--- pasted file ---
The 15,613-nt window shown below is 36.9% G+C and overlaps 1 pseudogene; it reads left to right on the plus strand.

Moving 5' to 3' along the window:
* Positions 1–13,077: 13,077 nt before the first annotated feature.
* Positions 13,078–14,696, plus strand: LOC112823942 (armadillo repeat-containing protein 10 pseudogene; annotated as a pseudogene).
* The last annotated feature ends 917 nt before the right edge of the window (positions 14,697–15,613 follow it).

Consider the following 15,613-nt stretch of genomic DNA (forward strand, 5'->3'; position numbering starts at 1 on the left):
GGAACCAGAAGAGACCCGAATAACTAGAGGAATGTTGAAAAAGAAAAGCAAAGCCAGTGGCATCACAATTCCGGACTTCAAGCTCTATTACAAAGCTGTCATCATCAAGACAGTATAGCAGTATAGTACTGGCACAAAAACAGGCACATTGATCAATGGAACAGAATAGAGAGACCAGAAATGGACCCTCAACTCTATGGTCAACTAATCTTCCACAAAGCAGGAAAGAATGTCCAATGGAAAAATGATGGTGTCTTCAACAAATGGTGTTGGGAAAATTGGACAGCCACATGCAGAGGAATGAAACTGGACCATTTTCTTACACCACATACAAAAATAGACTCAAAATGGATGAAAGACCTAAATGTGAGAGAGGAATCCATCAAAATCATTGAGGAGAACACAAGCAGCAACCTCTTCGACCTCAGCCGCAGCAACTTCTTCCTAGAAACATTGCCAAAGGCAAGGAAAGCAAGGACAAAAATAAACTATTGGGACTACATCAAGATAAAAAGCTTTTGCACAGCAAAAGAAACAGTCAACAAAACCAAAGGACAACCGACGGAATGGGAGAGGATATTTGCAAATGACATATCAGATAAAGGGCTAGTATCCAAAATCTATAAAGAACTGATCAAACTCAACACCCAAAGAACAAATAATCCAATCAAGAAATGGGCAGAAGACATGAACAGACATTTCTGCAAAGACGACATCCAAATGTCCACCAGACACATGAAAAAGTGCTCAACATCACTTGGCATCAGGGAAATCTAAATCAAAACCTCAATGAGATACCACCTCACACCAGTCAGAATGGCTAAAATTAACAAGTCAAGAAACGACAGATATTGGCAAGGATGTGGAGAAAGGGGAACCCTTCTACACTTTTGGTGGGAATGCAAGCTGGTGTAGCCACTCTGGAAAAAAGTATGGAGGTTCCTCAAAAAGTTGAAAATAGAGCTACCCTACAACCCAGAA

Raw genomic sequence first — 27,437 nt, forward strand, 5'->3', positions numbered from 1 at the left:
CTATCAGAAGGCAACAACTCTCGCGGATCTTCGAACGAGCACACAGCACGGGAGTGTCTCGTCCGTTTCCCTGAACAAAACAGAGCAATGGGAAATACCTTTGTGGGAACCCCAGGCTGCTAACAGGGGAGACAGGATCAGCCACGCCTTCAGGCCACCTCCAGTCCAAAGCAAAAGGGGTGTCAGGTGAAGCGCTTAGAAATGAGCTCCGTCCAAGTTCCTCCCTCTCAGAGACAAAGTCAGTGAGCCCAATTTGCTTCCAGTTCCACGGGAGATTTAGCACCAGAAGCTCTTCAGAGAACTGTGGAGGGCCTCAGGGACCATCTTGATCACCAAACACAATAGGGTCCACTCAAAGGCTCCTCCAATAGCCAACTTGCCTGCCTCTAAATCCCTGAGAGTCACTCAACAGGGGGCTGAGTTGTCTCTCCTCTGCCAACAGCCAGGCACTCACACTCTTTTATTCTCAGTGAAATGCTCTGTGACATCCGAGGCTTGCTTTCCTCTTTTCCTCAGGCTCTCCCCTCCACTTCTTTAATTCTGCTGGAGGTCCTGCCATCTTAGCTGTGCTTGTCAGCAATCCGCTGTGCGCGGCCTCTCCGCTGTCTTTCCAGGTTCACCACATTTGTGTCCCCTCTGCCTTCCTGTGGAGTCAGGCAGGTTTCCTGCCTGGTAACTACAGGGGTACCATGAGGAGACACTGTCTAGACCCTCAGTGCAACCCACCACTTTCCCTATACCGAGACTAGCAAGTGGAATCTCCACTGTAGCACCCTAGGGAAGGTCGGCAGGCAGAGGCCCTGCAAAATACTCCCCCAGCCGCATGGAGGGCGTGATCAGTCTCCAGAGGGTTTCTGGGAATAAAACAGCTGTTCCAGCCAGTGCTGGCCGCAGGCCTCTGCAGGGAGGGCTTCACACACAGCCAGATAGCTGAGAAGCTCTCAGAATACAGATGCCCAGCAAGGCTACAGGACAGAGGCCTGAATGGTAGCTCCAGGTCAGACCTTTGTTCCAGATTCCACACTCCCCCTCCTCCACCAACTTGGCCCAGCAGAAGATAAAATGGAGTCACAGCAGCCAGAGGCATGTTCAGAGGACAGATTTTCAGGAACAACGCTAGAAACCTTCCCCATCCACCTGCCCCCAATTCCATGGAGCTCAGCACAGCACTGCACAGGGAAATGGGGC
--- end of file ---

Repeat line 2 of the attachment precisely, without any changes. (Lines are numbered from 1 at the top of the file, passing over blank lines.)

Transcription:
Moving 5' to 3' along the window: